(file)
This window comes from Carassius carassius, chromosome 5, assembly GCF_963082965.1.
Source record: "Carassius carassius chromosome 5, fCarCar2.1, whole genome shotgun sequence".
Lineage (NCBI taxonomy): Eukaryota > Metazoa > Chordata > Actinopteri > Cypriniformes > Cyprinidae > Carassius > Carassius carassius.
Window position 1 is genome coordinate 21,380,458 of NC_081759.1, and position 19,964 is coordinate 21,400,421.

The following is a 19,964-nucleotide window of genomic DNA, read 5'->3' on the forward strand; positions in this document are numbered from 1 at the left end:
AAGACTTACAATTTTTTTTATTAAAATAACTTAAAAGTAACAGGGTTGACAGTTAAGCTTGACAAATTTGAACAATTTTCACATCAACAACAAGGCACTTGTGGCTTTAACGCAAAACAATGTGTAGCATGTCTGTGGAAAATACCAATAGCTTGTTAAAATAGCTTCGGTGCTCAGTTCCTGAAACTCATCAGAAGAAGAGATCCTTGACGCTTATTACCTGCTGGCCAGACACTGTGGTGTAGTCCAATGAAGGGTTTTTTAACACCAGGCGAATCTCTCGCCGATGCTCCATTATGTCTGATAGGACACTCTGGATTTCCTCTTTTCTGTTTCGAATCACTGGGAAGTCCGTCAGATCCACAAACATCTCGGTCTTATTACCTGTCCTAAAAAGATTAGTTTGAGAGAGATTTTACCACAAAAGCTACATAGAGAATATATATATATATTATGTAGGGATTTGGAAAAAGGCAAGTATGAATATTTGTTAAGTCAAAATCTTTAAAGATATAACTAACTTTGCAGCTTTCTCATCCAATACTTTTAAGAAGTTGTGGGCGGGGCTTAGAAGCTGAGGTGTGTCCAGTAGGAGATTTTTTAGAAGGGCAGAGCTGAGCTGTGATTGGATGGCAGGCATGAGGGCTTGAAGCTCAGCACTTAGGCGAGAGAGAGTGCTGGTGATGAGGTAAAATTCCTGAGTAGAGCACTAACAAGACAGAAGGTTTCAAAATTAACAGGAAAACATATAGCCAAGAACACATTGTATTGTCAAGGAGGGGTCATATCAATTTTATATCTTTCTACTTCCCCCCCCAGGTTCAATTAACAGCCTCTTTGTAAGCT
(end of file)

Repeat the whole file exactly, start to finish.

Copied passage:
This window comes from Carassius carassius, chromosome 5, assembly GCF_963082965.1.
Source record: "Carassius carassius chromosome 5, fCarCar2.1, whole genome shotgun sequence".
Lineage (NCBI taxonomy): Eukaryota > Metazoa > Chordata > Actinopteri > Cypriniformes > Cyprinidae > Carassius > Carassius carassius.
Window position 1 is genome coordinate 21,380,458 of NC_081759.1, and position 19,964 is coordinate 21,400,421.

The following is a 19,964-nucleotide window of genomic DNA, read 5'->3' on the forward strand; positions in this document are numbered from 1 at the left end:
AAGACTTACAATTTTTTTTATTAAAATAACTTAAAAGTAACAGGGTTGACAGTTAAGCTTGACAAATTTGAACAATTTTCACATCAACAACAAGGCACTTGTGGCTTTAACGCAAAACAATGTGTAGCATGTCTGTGGAAAATACCAATAGCTTGTTAAAATAGCTTCGGTGCTCAGTTCCTGAAACTCATCAGAAGAAGAGATCCTTGACGCTTATTACCTGCTGGCCAGACACTGTGGTGTAGTCCAATGAAGGGTTTTTTAACACCAGGCGAATCTCTCGCCGATGCTCCATTATGTCTGATAGGACACTCTGGATTTCCTCTTTTCTGTTTCGAATCACTGGGAAGTCCGTCAGATCCACAAACATCTCGGTCTTATTACCTGTCCTAAAAAGATTAGTTTGAGAGAGATTTTACCACAAAAGCTACATAGAGAATATATATATATATTATGTAGGGATTTGGAAAAAGGCAAGTATGAATATTTGTTAAGTCAAAATCTTTAAAGATATAACTAACTTTGCAGCTTTCTCATCCAATACTTTTAAGAAGTTGTGGGCGGGGCTTAGAAGCTGAGGTGTGTCCAGTAGGAGATTTTTTAGAAGGGCAGAGCTGAGCTGTGATTGGATGGCAGGCATGAGGGCTTGAAGCTCAGCACTTAGGCGAGAGAGAGTGCTGGTGATGAGGTAAAATTCCTGAGTAGAGCACTAACAAGACAGAAGGTTTCAAAATTAACAGGAAAACATATAGCCAAGAACACATTGTATTGTCAAGGAGGGGTCATATCAATTTTATATCTTTCTACTTCCCCCCCCAGGTTCAATTAACAGCCTCTTTGTAAGCT